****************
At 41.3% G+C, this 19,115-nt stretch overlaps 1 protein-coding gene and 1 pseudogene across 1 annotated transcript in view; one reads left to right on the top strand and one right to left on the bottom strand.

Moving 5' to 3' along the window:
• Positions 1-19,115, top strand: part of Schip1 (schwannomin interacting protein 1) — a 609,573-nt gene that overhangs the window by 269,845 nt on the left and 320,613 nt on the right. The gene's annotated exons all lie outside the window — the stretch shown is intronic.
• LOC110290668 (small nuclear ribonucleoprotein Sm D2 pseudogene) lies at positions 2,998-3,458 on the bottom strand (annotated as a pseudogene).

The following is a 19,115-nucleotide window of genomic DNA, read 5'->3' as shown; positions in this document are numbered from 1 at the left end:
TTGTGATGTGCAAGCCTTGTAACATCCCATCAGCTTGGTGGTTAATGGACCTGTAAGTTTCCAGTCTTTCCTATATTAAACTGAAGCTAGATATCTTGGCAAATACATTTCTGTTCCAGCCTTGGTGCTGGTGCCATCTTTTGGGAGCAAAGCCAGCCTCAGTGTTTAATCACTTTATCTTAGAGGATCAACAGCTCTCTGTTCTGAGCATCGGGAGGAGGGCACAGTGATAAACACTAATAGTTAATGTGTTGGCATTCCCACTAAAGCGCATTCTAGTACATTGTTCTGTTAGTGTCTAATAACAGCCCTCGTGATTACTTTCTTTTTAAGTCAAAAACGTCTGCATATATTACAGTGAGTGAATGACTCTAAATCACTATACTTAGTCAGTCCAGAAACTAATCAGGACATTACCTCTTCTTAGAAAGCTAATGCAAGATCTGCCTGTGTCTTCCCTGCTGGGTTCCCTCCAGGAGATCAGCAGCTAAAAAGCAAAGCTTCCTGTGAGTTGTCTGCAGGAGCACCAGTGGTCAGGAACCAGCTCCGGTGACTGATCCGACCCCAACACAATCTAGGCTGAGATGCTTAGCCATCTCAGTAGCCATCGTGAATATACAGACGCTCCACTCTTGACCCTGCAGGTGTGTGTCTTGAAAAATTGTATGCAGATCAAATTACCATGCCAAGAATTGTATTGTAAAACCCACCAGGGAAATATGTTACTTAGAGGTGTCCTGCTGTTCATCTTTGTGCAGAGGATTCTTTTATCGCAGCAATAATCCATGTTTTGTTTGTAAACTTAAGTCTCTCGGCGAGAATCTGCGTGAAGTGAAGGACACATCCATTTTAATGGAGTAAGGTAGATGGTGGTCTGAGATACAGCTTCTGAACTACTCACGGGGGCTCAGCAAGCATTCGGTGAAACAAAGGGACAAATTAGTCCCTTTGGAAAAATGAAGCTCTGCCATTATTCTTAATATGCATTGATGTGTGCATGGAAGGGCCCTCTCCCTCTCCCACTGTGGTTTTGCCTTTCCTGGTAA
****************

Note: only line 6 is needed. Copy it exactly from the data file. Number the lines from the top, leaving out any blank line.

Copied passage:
TTGTGATGTGCAAGCCTTGTAACATCCCATCAGCTTGGTGGTTAATGGACCTGTAAGTTTCCAGTCTTTCCTATATTAAACTGAAGCTAGATATCTTGGCAAATACATTTCTGTTCCAGCCTTGGTGCTGGTGCCATCTTTTGGGAGCAAAGCCAGCCTCAGTGTTTAATCACTTTATCTTAGAGGATCAACAGCTCTCTGTTCTGAGCATCGGGAGGAGGGCACAGTGATAAACACTAATAGTTAATGTGTTGGCATTCCCACTAAAGCGCATTCTAGTACATTGTTCTGTTAGTGTCTAATAACAGCCCTCGTGATTACTTTCTTTTTAAGTCAAAAACGTCTGCATATATTACAGTGAGTGAATGACTCTAAATCACTATACTTAGTCAGTCCAGAAACTAATCAGGACATTACCTCTTCTTAGAAAGCTAATGCAAGATCTGCCTGTGTCTTCCCTGCTGGGTTCCCTCCAGGAGATCAGCAGCTAAAAAGCAAAGCTTCCTGTGAGTTGTCTGCAGGAGCACCAGTGGTCAGGAACCAGCTCCGGTGACTGATCCGACCCCAACACAATCTAGGCTGAGATGCTTAGCCATCTCAGTAGCCATCGTGAATATACAGACGCTCCACTCTTGACCCTGCAGGTGTGTGTCTTGAAAAATTGTATGCAGATCAAATTACCATGCCAAGAATTGTATTGTAAAACCCACCAGGGAAATATGTTACTTAGAGGTGTCCTGCTGTTCATCTTTGTGCAGAGGATTCTTTTATCGCAGCAATAATCCATGTTTTGTTTGTAAACTTAAGTCTCTCGGCGAGAATCTGCGTGAAGTGAAGGACACATCCATTTTAATGGAGTAAGGTAGATGGTGGTCTGAGATACAGCTTCTGAACTACTCACGGGGGCTCAGCAAGCATTCGGTGAAACAAAGGGACAAATTAGTCCCTTTGGAAAAATGAAGCTCTGCCATTATTCTTAATATGCATTGATGTGTGCATGGAAGGGCCCTCTCCCTCTCCCACTGTGGTTTTGCCTTTCCTGGTAA